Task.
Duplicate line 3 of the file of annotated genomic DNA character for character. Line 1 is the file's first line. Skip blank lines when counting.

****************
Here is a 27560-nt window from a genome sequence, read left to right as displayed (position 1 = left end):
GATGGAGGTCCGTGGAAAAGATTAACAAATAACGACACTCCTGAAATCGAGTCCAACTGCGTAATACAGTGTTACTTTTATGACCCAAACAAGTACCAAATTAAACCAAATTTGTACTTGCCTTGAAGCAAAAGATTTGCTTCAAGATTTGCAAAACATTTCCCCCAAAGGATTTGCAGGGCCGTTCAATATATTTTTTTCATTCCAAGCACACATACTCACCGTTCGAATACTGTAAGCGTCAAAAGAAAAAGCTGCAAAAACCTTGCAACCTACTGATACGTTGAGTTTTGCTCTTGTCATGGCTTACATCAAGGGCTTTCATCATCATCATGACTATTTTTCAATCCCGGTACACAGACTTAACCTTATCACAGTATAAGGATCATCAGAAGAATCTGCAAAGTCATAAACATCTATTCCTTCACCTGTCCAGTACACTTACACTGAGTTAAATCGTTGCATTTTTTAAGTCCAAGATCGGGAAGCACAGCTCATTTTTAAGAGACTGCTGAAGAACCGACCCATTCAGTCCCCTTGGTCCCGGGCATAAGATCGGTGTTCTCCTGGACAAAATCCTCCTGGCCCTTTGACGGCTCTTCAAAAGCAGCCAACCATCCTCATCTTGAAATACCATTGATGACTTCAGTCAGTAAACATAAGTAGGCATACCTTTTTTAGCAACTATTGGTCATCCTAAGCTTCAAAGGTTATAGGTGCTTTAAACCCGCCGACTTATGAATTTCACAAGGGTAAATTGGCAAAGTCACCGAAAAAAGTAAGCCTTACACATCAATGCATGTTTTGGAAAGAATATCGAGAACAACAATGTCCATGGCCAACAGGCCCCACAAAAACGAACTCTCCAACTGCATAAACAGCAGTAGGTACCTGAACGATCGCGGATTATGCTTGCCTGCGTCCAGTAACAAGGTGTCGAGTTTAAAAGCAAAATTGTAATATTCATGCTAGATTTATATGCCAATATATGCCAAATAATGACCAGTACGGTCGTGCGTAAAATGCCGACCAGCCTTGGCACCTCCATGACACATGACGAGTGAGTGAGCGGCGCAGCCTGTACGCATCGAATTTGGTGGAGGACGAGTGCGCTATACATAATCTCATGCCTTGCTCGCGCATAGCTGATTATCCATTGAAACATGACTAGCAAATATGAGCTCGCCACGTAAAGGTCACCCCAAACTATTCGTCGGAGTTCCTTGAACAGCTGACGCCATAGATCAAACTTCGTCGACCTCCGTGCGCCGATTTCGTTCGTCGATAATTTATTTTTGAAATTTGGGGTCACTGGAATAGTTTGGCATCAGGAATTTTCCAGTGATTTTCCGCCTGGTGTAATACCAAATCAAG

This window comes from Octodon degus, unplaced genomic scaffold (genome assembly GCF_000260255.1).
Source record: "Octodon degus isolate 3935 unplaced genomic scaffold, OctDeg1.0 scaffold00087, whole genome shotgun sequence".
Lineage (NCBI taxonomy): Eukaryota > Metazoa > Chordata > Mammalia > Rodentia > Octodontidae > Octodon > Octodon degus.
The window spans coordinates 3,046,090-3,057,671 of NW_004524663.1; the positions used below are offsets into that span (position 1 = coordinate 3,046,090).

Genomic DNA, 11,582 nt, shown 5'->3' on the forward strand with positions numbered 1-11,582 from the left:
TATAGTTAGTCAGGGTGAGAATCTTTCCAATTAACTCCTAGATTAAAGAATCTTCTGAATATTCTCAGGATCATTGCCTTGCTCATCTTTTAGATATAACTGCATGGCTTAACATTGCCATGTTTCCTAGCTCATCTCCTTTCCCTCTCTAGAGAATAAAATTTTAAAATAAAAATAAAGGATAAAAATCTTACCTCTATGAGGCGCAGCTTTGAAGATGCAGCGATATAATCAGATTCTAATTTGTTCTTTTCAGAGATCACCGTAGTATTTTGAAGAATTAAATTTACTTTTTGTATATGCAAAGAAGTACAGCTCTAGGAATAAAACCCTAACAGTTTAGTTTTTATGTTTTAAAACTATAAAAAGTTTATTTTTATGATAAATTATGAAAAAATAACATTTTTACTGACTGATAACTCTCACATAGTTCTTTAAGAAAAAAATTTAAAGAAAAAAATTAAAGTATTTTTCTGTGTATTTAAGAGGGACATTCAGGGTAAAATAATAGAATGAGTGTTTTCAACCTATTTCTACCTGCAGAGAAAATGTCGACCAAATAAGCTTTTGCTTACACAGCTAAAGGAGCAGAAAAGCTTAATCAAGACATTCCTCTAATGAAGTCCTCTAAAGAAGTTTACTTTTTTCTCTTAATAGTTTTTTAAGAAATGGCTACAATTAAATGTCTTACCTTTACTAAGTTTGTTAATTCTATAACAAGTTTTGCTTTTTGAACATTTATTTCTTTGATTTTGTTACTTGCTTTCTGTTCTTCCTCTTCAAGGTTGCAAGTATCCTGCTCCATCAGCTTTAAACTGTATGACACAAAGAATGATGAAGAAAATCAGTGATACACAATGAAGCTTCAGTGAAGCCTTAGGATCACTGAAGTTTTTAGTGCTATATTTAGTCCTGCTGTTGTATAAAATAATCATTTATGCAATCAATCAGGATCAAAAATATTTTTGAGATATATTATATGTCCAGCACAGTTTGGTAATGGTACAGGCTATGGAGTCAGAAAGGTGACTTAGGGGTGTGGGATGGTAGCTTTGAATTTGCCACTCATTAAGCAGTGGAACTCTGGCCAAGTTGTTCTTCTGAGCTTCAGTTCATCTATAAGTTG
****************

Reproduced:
This window comes from Octodon degus, unplaced genomic scaffold (genome assembly GCF_000260255.1).